Canon TS-E 17mm f4L with Canon 1.4x extender vs. Canon TS-E 24mm f3.5L

June 13, 2010

Canon 17mm TS with 1.4x converter

Today I compared my two Tilt/Shift lenses. My old Canon TS-E 24mm f3.5L (which doesn’t spend much time on my camera anymore) and my Canon TS-E 17mm f4L with the Canon 1.4x extender (resulting in also 24mm effective). The maximum aperture of the TS-E 17mm f4L becomes f5.6 with the extender but because I mainly use it on a tripod stopped down to f11 it’s not a problem for me. The comparison I made was with both lenses stopped down to f11. The images were shot with a Canon EOS 1Ds MkIII mounted on a tripod. Will the quality of the TS-E 17mm f4L with 1.4 extender be close enough to the TS-E 24mm f3.5L so I can save room in my camerabag? And create some space in my wallet at the same time (or should I say fill up some space in my wallet)?

The results

Top: Canon TS-E 24mm f3.5L. Bottom: Canon TS-E 17mm f4L with Canon 1.4x extender. The extender-combo gives a little more wideangle (which is logical: 1.4 x 17 = 23,8).


 In detail
100% crops, those were taken from the areas marked with a red square:

The four Out-Of-Camera 100×100 pixels crops show the Canon TS-E 17mm f4L (with Canon 1,4 extender) on the left and the Canon TS-E 24mm f3.5L on the right.

The difference is unexpected: the fringing that can be seen here belongs to the bare 24mm and the 17mm is surprisingly clean. I actually would have expected it to be the other way around. The optical quality of the TS-E 17mm f4L amazed me quite a few times when I worked with it ‘bare’ but it keeps amazing me!

The larger, 400×400 pixels crops (17mm with extender at the top, 24mm at the bottom (all crops are unsharpened, unedited files)) show that the sharpness of the two lenses is about equal.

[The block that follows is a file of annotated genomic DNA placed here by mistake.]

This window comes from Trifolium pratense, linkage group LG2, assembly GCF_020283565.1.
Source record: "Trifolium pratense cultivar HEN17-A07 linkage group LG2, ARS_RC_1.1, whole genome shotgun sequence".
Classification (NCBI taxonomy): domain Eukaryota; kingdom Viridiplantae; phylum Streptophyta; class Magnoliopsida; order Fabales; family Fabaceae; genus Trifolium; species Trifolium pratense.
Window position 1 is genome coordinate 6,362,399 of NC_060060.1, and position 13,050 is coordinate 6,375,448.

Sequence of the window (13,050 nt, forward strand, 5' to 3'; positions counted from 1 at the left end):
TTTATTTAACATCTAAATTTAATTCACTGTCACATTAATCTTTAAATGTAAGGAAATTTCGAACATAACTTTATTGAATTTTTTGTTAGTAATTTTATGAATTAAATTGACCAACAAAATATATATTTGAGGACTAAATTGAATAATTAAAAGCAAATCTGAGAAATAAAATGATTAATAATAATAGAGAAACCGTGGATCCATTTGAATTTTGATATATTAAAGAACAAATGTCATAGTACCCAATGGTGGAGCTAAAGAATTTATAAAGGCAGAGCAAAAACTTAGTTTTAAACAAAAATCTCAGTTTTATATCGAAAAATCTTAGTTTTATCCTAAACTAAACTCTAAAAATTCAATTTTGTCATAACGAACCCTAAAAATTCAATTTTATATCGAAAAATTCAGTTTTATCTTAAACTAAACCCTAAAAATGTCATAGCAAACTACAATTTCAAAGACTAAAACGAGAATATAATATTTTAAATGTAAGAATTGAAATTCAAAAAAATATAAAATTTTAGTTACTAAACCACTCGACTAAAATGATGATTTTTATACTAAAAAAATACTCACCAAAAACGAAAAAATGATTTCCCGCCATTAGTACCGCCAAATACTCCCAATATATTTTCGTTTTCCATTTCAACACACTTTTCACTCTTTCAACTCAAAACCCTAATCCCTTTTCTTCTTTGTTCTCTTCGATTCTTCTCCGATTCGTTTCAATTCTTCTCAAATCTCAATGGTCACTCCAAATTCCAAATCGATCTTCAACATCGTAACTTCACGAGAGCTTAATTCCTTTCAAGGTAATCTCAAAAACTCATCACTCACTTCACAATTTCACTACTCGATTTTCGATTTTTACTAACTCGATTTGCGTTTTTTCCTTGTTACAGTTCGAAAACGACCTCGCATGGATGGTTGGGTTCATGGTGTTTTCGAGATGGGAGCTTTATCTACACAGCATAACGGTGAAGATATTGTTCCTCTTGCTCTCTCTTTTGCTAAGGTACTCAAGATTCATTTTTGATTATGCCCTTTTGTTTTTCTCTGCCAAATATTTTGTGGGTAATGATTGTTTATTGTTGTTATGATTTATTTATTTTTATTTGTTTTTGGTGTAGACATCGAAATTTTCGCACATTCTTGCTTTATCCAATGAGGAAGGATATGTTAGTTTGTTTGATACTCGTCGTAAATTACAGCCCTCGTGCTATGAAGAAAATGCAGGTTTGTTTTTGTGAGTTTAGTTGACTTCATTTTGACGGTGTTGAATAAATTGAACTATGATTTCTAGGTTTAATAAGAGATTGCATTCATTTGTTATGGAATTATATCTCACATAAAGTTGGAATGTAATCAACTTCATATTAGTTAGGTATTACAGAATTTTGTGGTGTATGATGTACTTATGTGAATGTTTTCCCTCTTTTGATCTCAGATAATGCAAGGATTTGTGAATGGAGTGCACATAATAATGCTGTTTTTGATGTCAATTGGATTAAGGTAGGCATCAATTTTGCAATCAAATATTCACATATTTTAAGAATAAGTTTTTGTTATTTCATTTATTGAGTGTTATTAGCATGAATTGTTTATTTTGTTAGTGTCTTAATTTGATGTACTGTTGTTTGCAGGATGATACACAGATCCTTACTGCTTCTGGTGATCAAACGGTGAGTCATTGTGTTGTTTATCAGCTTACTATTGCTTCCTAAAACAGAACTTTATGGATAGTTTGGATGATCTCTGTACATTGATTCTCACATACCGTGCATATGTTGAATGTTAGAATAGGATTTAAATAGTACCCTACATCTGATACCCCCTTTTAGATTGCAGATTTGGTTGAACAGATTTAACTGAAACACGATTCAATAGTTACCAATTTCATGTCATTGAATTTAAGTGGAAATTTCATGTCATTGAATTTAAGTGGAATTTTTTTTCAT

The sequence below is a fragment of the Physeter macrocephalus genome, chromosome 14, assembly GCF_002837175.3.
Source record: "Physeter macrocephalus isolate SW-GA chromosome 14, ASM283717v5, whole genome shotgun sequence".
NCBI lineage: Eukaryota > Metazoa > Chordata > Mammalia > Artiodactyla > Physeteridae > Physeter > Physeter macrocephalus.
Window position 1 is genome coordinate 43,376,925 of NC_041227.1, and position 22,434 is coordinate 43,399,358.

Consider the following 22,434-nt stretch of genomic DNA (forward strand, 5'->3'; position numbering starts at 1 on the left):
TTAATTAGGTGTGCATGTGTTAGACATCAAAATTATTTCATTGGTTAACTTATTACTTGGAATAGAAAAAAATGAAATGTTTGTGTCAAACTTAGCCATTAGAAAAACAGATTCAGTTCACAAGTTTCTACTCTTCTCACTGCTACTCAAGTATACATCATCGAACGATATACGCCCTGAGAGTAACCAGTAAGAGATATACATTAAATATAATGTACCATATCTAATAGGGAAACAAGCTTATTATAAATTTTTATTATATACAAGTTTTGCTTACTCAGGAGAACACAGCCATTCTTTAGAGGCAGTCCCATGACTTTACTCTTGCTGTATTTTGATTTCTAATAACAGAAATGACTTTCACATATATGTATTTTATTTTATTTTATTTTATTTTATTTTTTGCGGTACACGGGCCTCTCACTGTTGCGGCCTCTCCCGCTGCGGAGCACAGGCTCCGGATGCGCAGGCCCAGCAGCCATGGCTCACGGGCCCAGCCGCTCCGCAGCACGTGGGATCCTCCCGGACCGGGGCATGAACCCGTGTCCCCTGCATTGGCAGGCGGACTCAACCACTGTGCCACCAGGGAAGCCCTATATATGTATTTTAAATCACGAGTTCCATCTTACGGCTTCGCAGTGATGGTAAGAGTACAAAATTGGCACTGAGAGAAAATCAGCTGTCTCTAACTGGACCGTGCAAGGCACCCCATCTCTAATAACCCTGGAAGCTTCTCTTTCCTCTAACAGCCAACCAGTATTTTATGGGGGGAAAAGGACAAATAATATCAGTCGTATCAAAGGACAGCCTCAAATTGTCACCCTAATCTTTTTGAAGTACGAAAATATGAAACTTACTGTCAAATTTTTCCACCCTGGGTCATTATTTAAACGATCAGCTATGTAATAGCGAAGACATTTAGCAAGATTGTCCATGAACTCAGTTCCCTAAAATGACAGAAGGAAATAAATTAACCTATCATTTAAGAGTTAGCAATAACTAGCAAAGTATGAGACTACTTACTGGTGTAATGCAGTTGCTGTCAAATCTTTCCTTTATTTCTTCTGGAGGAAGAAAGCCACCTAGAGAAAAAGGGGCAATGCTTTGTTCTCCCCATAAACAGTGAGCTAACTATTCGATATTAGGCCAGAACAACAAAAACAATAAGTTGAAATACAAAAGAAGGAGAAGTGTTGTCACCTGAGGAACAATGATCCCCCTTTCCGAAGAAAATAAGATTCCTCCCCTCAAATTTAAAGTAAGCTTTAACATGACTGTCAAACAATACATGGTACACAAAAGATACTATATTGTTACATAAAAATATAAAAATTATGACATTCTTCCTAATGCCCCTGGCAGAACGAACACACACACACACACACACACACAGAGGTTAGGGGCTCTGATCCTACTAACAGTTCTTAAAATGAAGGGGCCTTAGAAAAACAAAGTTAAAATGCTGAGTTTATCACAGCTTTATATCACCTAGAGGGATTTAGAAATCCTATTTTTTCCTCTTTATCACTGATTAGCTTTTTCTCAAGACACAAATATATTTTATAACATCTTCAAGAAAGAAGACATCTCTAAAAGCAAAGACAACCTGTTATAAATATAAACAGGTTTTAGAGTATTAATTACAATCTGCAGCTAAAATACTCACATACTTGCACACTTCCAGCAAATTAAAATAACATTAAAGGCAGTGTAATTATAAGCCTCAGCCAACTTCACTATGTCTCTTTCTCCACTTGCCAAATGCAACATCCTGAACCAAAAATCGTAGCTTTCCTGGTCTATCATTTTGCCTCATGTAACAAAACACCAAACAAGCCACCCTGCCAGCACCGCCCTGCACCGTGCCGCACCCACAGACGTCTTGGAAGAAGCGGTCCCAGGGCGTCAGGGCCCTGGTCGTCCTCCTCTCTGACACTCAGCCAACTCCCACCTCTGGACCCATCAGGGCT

Although the fringing gives the 24mm a bit of a mushy, almost motion-blurred character, on A4-size prints I’ve made from the 17mm and 24mm-files there’s no way of telling them apart. On A2-size prints the difference starts to show but only when looking very closely.

The second pair of crops below looks very similar. Only the fringing in the bottom corner (left) gives away what was taken with the TS-E 24mm f3.5L…

An update: recently I tested the 1.4 extender version III against the 1.4 extender version II. On the TS-E 17mm, that’s where it would be of most interest for me. I hoped it would have less distortion and that turned out to be true. The II needs a geometric pinch-correction of 3,5% to get rid of the barrel distortion and the III ‘only’ 2%.
But, at least with my camera/lens-combo, the II has slightly sharper edges than the III. Even after correcting the distortion! So it’s a step forward on the distortion and a step back on corner sharpness. As the images shot with each of the two extenders will have to be corrected for the distortion anyway, I’ll keep the € 500 euro in my pocket and do not upgrade my 1.4 extender to the III-version.
And in case you’re wondering where the test results can be seen: I didn’t include samples because I shot a not too inspiring brick wall for the test, and I think there’s too many of those brick wall images already on the internet…

Polariser or other filters on Canon 17mm Tilt/Shift

May 31, 2010

Canon 17mm TS with Cokin X-pro filterholderBecause of the need for a polariser to be used on my 17mm tilt/shift lens and the lack of an industry-made solution, I decided to create my own custom-made filterholder.

– The largest filterholder there is on the market, the Cokin X-pro.
– A spare lenscap so I could use its bayonet for easy attachment to the lens.
– thick black paper (backgroundpaper) to cover the open space between the holder and trfnal (The Ring Formely Known As Lenscap).

The Cokin X-pro filterholder has a large enough diameter to avoid vignetting (working on full-frame), even when shifting the 17mm to the maximum setting. But, strangely enough, the polariser has a smaller diameter than the holder itself. I’d say that’s a serious design flaw: it means the rim of the filter causes vignetting at maximum shifting… No vignetting problems when using Cokin rectangular filters but I could not find a manufacturer that makes them large enough (130x170mm). Cokin only produces round polarisers…